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My formal name is James L. Woodward, but I prefer to be called "Jim"
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- Questions about open Deletion Requests should be made at the DR. I have copied your question there and responded. . Jim . . . . (Jameslwoodward) (talk to me) 09:55, 19 October 2016 (UTC)
Because I didn't expect outright deletion so soon, but moving it to Wikipedia instead. Would it then be more feasible to reupload the file to Wikipedia under the fair use provision? -Mardus /talk 11:02, 19 October 2016 (UTC)
- The DR was open for a week, which is the prescribed time. Very few DRs stay open longer now that we have our backlog under control. I hope it stays that way.
- I don't know the WP:EN rules on Fair Use well enough to know for sure. If you choose to go that way, then you should upload directly from Flickr, not from Commons. . Jim . . . . (Jameslwoodward) (talk to me) 11:13, 19 October 2016 (UTC)
- The English Wikipedia is about the only Wikipedia that permits screenshots of proprietary software and websites, and I've successfully uploaded a few images there. The original notice image been deleted from Commons already, and the Flickr2Commons tool only uploads to Commons (AFAIK), and not Wikipedia proper. Uploading to Wikipedia would require a manual upload. I'll see if I can find alternative photos of notices that are more public (as in Public Domain) and less original in their layout and communication. -Mardus /talk 17:33, 19 October 2016 (UTC)
- As I said in the DR closing, the problem is not the software or icons, the problem is that the text is copyrighted. In the USA a single sentence or more of text has a copyright, so the only notices of this sort that could be kept on Commons are ones that were clearly written by Federal employees in the course of their work or were otherwise PD or licensed. . Jim . . . . (Jameslwoodward) (talk to me) 19:12, 19 October 2016 (UTC)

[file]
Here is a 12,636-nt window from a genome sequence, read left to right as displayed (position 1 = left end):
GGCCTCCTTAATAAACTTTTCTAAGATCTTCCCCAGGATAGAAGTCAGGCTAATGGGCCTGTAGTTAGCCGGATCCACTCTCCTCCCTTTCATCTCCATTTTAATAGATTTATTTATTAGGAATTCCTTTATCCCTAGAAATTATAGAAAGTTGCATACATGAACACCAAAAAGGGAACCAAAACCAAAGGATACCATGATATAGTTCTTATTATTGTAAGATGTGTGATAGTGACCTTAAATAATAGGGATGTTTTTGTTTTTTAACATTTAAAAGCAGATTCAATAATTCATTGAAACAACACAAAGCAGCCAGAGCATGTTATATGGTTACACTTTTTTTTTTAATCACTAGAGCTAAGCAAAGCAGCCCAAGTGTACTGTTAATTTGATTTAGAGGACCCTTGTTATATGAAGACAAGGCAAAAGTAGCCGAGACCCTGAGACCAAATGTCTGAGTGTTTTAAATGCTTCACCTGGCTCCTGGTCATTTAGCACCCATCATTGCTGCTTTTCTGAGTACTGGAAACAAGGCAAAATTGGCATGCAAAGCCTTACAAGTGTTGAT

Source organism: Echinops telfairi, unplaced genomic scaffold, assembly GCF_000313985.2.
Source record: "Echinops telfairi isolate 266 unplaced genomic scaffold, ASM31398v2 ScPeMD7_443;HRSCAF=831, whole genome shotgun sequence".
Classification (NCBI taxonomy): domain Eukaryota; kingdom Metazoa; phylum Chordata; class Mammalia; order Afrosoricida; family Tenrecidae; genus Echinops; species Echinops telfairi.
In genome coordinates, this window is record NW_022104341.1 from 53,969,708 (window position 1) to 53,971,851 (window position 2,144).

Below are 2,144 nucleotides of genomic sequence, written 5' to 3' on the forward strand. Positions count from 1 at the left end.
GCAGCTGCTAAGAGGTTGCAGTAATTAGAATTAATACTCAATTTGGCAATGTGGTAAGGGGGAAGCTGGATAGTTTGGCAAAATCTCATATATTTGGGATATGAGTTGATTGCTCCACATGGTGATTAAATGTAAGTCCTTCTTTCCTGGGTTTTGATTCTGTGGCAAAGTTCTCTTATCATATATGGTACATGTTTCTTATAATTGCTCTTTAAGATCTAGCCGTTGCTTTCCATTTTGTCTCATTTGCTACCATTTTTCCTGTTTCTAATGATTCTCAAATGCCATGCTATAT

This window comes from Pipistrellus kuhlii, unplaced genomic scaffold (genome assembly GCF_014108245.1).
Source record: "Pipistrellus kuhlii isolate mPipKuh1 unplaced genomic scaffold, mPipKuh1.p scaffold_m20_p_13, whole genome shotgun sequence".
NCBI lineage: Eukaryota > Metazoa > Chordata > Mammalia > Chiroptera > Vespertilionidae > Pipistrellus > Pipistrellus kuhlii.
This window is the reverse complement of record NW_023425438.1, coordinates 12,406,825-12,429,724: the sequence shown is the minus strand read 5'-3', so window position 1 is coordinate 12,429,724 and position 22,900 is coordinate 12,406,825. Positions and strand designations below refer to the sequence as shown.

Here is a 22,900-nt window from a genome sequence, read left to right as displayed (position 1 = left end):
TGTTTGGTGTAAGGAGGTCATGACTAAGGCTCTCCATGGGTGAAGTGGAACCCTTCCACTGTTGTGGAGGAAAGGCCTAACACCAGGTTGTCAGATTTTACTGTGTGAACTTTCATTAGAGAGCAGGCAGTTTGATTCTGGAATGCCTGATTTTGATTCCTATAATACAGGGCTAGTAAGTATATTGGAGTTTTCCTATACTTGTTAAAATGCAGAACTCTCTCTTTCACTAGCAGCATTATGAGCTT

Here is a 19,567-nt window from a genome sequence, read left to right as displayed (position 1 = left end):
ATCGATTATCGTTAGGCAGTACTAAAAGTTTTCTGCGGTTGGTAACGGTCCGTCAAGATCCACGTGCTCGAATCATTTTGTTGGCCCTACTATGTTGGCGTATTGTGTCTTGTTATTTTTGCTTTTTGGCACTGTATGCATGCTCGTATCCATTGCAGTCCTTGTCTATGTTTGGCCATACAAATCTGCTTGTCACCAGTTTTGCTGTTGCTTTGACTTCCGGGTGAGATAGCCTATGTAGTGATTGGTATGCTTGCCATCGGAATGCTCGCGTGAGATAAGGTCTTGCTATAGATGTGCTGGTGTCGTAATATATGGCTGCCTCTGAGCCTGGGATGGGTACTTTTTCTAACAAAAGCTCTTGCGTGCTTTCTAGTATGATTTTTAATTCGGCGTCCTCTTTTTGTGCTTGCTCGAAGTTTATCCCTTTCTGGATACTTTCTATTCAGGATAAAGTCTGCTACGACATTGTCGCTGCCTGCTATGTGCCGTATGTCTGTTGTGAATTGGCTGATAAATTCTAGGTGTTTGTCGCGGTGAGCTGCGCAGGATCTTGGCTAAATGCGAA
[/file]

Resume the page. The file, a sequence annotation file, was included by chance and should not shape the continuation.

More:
Jail / PrisonEdit
Every time I discover something fascinating. What's the correct - formal - name for a correction institute? Either jail, prison or penitentiary? To give you an example, we use the Italian equivalent of "jail" as vernacular, "prison" as colloquial in polite company, and "penitentiary" in formal - official speech. Are there any difference, at least in the U.S., between a "Jail", a "Prison" and a "Penitentiary"? -- SERGIO (aka the Blackcat) 16:14, 20 October 2016 (UTC)
- (talk page stalker) Essentially, you go to jail until your trial, then you go to prison. https://www.hg.org/article.asp?id=31513 and http://sheriff.org/faqs/displayfaq.cfm?id=4f892698-5c5d-40f8-b159-c9a0b6ed66f3 would give a more nuanced take on the US difference between Jail and Prison, and "penitentiary" is North American for "serious prison". Beware of the UK alternative spelling of gaol for jail. Storkk (talk) 18:55, 20 October 2016 (UTC)
- I mostly agree, thanks, Storkk. I think it may be a little more subtle, and I suspect there are regional differences across the fifty states and, of course, across the Atlantic. Here in Boston, jails are one of the few functions of the counties and are run by Sheriffs. They are typically used for pre-trial detention and short sentences after conviction. Prisons serve for longer detentions after trial.
- If you were awaiting trial for a federal crime I'm not sure the word "jail" applies. After conviction in Federal Court, the criminal goes to a United States Penitentiary (serious crime, high security), a Federal Correctional Institution (medium security), or a Federal Prison Camp (minimal security, white collar crime. All three could be called "prisons" although the latter are often referred to as "country clubs". . Jim . . . . (Jameslwoodward) (talk to me) 21:53, 20 October 2016 (UTC)